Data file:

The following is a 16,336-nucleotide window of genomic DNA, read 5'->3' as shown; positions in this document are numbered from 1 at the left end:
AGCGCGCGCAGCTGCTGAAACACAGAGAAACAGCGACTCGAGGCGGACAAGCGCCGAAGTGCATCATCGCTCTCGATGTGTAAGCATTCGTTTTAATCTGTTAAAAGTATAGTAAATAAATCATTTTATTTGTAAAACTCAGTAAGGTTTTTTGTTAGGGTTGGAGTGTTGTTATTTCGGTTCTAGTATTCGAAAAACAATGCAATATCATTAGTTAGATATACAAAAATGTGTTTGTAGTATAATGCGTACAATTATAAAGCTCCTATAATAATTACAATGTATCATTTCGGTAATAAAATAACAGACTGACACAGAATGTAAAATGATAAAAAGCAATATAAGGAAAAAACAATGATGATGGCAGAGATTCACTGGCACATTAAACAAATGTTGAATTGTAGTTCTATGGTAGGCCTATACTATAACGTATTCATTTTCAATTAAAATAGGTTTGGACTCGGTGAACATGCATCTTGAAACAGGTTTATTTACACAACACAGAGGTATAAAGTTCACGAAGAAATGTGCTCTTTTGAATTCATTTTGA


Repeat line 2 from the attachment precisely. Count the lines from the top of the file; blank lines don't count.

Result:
AGCGCGCGCAGCTGCTGAAACACAGAGAAACAGCGACTCGAGGCGGACAAGCGCCGAAGTGCATCATCGCTCTCGATGTGTAAGCATTCGTTTTAATCTGTTAAAAGTATAGTAAATAAATCATTTTATTTGTAAAACTCAGTAAGGTTTTTTGTTAGGGTTGGAGTGTTGTTATTTCGGTTCTAGTATTCGAAAAACAATGCAATATCATTAGTTAGATATACAAAAATGTGTTTGTAGTATAATGCGTACAATTATAAAGCTCCTATAATAATTACAATGTATCATTTCGGTAATAAAATAACAGACTGACACAGAATGTAAAATGATAAAAAGCAATATAAGGAAAAAACAATGATGATGGCAGAGATTCACTGGCACATTAAACAAATGTTGAATTGTAGTTCTATGGTAGGCCTATACTATAACGTATTCATTTTCAATTAAAATAGGTTTGGACTCGGTGAACATGCATCTTGAAACAGGTTTATTTACACAACACAGAGGTATAAAGTTCACGAAGAAATGTGCTCTTTTGAATTCATTTTGA